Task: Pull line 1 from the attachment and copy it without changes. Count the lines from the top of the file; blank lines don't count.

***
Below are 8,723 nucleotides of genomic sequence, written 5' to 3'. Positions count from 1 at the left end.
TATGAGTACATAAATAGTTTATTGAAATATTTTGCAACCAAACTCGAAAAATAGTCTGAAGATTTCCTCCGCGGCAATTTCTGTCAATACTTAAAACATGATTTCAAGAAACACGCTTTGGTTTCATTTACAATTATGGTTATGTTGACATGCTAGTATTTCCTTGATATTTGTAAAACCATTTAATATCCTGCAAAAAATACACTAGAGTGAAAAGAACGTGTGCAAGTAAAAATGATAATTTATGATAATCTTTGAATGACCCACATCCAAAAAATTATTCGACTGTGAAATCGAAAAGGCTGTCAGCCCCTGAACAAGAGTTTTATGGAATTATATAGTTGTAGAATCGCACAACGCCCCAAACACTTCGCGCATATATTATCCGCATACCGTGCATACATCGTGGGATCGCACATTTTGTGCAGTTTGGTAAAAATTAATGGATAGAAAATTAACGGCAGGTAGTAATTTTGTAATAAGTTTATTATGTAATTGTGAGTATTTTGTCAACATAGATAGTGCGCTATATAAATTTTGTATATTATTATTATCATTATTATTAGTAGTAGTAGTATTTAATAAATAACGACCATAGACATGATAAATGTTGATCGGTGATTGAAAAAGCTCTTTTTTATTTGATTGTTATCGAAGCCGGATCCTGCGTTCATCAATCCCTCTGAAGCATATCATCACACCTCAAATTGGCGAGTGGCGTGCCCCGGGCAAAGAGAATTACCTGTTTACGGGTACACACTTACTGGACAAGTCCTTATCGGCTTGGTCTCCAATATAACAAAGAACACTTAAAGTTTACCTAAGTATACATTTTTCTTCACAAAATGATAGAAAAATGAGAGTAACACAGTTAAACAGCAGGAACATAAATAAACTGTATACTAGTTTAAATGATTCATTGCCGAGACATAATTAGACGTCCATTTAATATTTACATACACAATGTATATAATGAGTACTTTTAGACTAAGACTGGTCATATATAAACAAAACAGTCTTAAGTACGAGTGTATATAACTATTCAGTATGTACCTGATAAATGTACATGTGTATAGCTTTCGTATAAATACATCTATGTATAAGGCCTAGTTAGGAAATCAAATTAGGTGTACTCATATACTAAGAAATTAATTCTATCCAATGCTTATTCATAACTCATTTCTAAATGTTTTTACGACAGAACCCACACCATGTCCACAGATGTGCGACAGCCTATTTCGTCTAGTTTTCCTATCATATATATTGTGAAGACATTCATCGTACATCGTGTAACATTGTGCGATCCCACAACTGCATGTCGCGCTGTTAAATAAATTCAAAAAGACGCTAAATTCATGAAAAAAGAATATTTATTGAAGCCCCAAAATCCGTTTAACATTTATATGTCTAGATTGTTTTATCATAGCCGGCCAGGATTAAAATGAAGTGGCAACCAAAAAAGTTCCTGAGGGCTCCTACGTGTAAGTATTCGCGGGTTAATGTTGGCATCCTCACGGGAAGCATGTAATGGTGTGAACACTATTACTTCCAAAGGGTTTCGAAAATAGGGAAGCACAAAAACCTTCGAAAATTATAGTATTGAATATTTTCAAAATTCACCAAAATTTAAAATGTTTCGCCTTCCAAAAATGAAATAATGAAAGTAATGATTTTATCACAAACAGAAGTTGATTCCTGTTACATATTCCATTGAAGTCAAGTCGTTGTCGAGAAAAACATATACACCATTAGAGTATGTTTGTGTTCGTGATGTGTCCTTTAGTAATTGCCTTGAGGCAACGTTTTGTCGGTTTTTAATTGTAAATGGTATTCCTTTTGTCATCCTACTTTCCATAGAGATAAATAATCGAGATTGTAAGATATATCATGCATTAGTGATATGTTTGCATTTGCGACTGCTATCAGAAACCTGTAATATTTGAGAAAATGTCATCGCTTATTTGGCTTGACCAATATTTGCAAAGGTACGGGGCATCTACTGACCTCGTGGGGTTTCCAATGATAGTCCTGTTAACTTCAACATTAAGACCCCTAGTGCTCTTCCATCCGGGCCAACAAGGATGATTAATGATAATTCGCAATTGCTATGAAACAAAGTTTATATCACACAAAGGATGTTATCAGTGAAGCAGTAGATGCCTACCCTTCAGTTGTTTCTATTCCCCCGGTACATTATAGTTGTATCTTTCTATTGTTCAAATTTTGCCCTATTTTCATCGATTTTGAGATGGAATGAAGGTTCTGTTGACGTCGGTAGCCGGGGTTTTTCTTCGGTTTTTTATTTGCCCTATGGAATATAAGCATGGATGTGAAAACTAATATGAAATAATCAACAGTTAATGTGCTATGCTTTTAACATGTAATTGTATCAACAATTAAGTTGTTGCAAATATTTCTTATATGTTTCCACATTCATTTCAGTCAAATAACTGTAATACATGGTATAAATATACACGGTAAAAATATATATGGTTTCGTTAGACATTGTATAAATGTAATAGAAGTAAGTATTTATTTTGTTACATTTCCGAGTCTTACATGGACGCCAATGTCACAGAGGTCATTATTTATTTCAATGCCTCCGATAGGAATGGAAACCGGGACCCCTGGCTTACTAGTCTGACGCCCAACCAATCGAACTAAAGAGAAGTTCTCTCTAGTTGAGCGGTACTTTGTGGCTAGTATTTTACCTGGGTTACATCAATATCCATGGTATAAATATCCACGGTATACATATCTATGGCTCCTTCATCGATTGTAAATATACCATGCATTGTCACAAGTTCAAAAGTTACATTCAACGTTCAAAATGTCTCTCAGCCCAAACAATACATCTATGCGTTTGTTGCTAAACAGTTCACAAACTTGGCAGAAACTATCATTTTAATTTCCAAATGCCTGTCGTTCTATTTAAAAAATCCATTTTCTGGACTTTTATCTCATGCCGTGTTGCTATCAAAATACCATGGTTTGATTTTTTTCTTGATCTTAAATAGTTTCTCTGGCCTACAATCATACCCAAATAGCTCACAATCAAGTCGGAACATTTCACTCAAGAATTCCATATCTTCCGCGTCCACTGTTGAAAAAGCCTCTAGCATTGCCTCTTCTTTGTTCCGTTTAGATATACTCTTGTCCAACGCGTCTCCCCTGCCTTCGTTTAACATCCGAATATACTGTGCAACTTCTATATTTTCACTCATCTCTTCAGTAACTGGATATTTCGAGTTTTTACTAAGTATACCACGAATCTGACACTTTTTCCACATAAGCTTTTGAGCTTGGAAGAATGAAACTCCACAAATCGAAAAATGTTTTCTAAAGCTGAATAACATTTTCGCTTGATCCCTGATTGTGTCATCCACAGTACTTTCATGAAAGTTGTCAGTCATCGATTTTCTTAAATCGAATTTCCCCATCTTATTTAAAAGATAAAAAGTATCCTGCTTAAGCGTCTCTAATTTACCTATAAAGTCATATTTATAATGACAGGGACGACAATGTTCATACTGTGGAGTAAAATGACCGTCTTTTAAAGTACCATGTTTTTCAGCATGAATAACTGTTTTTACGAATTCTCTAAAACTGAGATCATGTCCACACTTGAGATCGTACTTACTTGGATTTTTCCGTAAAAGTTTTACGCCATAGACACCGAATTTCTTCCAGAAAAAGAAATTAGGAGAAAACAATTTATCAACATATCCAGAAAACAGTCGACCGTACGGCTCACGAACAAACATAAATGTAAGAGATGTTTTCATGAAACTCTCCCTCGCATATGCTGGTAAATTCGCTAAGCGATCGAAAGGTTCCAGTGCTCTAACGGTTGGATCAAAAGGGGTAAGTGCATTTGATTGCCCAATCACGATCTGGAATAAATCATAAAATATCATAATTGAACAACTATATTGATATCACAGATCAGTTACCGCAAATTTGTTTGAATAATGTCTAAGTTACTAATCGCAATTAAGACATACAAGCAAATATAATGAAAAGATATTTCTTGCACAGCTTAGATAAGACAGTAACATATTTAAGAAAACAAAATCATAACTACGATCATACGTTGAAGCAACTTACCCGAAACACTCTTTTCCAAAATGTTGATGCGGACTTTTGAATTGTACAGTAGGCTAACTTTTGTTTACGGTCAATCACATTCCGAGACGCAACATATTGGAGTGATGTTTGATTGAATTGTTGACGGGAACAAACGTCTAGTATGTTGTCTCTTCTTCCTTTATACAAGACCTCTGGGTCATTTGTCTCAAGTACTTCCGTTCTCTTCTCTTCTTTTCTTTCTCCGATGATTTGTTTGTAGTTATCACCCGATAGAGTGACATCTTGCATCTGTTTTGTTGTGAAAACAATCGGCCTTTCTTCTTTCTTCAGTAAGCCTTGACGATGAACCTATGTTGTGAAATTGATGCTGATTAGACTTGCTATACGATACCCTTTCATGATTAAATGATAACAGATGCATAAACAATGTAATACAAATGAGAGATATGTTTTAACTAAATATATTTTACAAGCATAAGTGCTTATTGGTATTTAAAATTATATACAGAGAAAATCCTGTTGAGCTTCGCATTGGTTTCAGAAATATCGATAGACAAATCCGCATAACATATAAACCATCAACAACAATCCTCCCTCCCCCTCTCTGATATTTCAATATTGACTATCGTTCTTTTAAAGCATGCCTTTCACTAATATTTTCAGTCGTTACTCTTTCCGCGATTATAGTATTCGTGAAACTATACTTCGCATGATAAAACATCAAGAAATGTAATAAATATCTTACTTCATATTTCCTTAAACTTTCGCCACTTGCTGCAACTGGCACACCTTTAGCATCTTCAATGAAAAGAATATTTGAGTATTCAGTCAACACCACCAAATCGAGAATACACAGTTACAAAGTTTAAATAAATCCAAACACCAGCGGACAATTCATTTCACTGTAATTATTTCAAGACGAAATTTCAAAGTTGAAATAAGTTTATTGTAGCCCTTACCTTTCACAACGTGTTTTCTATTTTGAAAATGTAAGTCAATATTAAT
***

Below are 8,723 nucleotides of genomic sequence, written 5' to 3'. Positions count from 1 at the left end.